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GIGLIO, Italy - It took one act of incompetence to wreck the Costa Concordia, but it s taken two and a half years and about $1 billion to get to the point of getting rid of the wreck.
It s the biggest salvage operation ever attempted and one of the most risky, reports CBS News correspondent Mark Phillips. The Costa Concordia has been sitting upright on an underwater steel platform since last September.
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Before that she had been lying on her side where she d been grounded after hitting a rock while passing too close to the Italian island of Giglio, where 32 people died on the night of the accident.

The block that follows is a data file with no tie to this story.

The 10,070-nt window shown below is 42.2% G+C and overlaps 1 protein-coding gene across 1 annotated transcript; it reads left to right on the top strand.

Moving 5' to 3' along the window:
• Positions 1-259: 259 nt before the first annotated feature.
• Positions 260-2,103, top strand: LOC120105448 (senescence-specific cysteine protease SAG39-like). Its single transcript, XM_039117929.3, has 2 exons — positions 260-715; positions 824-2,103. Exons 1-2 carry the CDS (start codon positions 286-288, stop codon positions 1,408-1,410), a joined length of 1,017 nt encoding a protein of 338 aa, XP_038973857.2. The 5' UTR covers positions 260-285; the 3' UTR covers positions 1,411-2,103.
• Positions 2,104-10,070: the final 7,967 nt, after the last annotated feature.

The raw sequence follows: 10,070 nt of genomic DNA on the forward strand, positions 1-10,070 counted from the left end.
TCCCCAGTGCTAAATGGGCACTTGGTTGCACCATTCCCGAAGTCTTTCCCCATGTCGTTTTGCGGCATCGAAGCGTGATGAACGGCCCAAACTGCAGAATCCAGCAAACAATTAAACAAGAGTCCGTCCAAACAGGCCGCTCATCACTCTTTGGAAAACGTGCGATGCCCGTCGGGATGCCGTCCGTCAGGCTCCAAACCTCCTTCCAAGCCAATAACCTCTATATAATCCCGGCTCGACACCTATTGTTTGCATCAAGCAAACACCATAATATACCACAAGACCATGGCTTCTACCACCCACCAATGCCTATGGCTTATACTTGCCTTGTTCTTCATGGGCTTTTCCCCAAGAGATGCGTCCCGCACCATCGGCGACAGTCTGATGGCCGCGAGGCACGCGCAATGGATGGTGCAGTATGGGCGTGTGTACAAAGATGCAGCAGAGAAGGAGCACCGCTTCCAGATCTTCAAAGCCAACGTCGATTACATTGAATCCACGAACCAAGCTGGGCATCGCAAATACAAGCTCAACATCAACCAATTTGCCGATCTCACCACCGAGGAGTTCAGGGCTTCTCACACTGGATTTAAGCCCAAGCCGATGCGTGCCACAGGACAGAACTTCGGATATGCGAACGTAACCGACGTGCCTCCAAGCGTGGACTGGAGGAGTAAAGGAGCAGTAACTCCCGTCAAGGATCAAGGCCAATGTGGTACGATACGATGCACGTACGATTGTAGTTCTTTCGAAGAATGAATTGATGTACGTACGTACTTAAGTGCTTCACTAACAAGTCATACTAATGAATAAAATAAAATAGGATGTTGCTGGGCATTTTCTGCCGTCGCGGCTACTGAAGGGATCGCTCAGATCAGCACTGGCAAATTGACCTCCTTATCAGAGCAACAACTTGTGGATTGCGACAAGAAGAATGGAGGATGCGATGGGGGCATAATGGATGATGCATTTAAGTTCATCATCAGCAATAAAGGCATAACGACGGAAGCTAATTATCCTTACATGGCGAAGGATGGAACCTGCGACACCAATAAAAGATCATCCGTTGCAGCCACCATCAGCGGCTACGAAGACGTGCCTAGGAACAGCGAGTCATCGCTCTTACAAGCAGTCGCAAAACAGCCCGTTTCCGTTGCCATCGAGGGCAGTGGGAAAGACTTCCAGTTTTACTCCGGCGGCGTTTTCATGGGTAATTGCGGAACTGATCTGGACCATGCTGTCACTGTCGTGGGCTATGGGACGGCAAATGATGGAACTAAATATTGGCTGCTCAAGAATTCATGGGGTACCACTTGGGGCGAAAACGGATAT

It took an unprecedented operation, what the salvagers call a parbuckling, to roll the ship over into a position where she can be refloated. But the engineering required to do that is impressive as well.
An array 30 metal flotation chambers have been attached along the sides of the ship. They re full of water now but are being pumped out so they can act as giant water wings and lift the Concordia. But it s never a simple as it sounds. The scale of the project is huge.